[Haskell-cafe] Fractional/negative fixity?

Nicolas Frisby nicolas.frisby at gmail.com
Tue Nov 7 17:25:40 EST 2006

Let's remember that if something is broke, it's only _right_ to _fix_
it. I patiently waited for someone else to make that pun.

Understanding the language won't be much harder, but understanding
fixity declarations will become a task. Consider:

infixl -1.7521  -- what and why?

As the operator space becomes more dense, negative and fractional
fixities are going to become more obfuscated. The negative and
fractional fixities will satisfy a number purposes well, but they will
also be abused and lead to confusion.

This smells like a wart growing on a wart to me.


On 11/7/06, David House <dmhouse at gmail.com> wrote:
> On 07/11/06, Jon Fairbairn <jon.fairbairn at cl.cam.ac.uk> wrote:
> > I must say though, that I don't like the reasoning that we
> > can put in fractional fixities because it's a small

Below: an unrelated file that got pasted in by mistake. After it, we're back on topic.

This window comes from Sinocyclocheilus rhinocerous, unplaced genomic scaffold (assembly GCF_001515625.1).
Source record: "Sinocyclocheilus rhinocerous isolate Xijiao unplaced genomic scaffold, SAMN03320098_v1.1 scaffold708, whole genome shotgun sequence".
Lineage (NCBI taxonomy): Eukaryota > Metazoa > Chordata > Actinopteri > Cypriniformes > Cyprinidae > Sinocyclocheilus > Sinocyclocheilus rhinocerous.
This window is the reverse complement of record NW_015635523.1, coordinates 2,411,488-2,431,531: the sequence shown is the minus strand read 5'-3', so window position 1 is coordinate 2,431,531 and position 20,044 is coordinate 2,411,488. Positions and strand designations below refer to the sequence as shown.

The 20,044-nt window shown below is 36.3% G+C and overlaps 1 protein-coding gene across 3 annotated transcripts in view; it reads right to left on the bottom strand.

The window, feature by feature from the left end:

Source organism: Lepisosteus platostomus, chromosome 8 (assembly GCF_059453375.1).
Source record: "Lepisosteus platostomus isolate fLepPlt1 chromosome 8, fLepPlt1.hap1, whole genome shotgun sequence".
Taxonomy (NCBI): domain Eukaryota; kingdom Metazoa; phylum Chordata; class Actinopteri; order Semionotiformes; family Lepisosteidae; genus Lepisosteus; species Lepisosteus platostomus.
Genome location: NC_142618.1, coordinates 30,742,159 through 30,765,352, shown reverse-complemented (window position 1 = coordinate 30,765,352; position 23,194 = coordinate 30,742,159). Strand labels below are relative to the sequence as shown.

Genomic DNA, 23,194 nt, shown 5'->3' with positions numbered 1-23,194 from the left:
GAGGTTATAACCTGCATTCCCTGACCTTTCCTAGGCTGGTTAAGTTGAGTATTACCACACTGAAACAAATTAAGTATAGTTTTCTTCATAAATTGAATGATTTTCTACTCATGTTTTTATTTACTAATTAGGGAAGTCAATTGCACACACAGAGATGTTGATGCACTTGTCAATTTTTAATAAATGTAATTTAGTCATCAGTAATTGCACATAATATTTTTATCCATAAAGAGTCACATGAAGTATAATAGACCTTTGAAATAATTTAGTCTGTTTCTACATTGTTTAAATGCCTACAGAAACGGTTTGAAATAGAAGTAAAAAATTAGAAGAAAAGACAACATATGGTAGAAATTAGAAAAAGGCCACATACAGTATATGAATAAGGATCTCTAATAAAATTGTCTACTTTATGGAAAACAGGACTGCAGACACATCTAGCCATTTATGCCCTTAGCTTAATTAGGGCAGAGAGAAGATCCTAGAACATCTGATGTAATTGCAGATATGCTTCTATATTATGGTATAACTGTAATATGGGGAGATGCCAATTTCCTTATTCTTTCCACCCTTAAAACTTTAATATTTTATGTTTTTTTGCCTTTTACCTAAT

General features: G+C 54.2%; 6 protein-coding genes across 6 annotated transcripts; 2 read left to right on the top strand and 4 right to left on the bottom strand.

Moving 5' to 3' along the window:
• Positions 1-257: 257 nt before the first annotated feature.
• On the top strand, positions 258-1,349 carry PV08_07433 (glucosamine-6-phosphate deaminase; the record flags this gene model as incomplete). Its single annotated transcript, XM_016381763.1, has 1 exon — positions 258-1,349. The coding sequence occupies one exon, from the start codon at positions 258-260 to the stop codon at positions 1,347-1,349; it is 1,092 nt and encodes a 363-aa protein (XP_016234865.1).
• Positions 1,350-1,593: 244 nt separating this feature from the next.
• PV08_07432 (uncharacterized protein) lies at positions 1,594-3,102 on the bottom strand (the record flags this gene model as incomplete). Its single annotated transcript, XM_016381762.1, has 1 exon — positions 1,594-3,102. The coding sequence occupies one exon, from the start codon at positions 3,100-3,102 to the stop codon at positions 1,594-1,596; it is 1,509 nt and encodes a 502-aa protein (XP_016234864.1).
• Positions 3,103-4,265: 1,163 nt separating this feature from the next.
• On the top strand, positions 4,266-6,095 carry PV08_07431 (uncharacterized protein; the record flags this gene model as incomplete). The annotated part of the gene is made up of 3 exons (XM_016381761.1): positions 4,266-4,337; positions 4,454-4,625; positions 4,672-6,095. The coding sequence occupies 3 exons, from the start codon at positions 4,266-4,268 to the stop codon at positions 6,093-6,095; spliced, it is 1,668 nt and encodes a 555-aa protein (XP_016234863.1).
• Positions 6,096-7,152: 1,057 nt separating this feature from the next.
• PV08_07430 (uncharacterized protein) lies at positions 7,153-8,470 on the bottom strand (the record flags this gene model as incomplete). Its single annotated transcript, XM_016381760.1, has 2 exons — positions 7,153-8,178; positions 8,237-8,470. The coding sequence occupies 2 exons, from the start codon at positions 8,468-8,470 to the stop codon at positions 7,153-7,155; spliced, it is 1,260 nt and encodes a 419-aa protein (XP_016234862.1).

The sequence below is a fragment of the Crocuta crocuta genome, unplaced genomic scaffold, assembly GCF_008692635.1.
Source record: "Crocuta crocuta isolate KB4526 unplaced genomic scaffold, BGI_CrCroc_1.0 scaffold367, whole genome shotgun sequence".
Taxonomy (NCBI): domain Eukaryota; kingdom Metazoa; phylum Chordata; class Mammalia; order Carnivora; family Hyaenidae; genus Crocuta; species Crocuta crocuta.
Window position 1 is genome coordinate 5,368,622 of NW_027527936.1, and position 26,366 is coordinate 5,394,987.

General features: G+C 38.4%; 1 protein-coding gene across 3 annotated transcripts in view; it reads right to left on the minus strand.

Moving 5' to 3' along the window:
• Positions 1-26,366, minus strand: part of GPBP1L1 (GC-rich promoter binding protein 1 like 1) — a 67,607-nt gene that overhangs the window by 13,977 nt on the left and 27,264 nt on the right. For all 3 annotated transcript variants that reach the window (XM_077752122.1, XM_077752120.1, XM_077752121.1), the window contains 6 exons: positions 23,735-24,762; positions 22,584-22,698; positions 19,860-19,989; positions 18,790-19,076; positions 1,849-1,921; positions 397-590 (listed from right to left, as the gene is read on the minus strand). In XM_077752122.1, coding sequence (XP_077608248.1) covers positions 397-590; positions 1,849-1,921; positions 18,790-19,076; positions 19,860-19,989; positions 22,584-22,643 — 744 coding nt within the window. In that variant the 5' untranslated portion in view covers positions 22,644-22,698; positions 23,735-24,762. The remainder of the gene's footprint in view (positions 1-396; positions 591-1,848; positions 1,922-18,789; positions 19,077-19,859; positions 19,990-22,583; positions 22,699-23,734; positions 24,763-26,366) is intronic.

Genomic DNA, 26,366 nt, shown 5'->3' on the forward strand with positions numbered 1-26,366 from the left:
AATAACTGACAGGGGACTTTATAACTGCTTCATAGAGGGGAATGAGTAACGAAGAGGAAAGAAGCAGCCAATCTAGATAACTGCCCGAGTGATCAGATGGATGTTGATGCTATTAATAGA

> > change. The way to hell is through a series of small
> > steps. If using integers to express fixities is a bit of a
> > hack, switching to rational numbers is a hack on top of a
> > hack.
> Well, It's a _conceptually_ simple idea, one that doesn't make
> understanding the language much harder.
> Also, it provides an infinite space for fixities. I think the problem
> 'binds tighter than X but not as tight as Y', where X and Y are only
> fixity integer apart is somewhat common, and this would fix it. It
> would allow for extensibility into the future, where the operator
> space will only become more dense, and maintaining a complete order
> with only 10 integers to play will become more and more difficult.
> Allowing an infinite amount of operators to come between any two
> operators sounds like a solid design decision to me.
> --
> -David House, dmhouse at gmail.com
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